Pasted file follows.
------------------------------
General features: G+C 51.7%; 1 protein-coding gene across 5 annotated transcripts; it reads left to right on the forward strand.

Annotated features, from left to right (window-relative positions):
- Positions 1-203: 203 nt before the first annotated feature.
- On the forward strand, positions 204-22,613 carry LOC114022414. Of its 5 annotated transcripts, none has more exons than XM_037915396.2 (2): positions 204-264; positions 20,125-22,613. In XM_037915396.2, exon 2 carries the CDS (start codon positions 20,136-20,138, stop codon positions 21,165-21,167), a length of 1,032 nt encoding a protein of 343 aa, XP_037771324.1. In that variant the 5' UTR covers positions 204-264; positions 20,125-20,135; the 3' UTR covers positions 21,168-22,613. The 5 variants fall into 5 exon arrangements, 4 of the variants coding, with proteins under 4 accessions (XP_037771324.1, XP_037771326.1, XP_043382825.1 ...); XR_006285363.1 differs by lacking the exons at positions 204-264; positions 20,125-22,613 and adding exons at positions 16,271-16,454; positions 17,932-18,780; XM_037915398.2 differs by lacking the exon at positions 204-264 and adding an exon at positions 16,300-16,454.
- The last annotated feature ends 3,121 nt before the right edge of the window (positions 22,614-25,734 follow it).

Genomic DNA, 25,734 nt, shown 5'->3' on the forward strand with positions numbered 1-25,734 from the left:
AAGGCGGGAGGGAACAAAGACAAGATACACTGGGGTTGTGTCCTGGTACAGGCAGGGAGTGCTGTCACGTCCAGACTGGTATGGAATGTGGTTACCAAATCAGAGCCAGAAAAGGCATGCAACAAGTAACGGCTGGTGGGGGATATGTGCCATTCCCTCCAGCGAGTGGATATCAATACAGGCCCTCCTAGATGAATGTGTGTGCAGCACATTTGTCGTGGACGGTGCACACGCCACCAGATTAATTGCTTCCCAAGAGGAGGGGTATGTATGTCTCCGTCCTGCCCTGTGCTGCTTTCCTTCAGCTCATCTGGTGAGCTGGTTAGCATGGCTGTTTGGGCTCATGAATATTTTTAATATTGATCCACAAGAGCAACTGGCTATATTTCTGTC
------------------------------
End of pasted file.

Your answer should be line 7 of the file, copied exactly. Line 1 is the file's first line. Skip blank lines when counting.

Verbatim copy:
AAGGCGGGAGGGAACAAAGACAAGATACACTGGGGTTGTGTCCTGGTACAGGCAGGGAGTGCTGTCACGTCCAGACTGGTATGGAATGTGGTTACCAAATCAGAGCCAGAAAAGGCATGCAACAAGTAACGGCTGGTGGGGGATATGTGCCATTCCCTCCAGCGAGTGGATATCAATACAGGCCCTCCTAGATGAATGTGTGTGCAGCACATTTGTCGTGGACGGTGCACACGCCACCAGATTAATTGCTTCCCAAGAGGAGGGGTATGTATGTCTCCGTCCTGCCCTGTGCTGCTTTCCTTCAGCTCATCTGGTGAGCTGGTTAGCATGGCTGTTTGGGCTCATGAATATTTTTAATATTGATCCACAAGAGCAACTGGCTATATTTCTGTC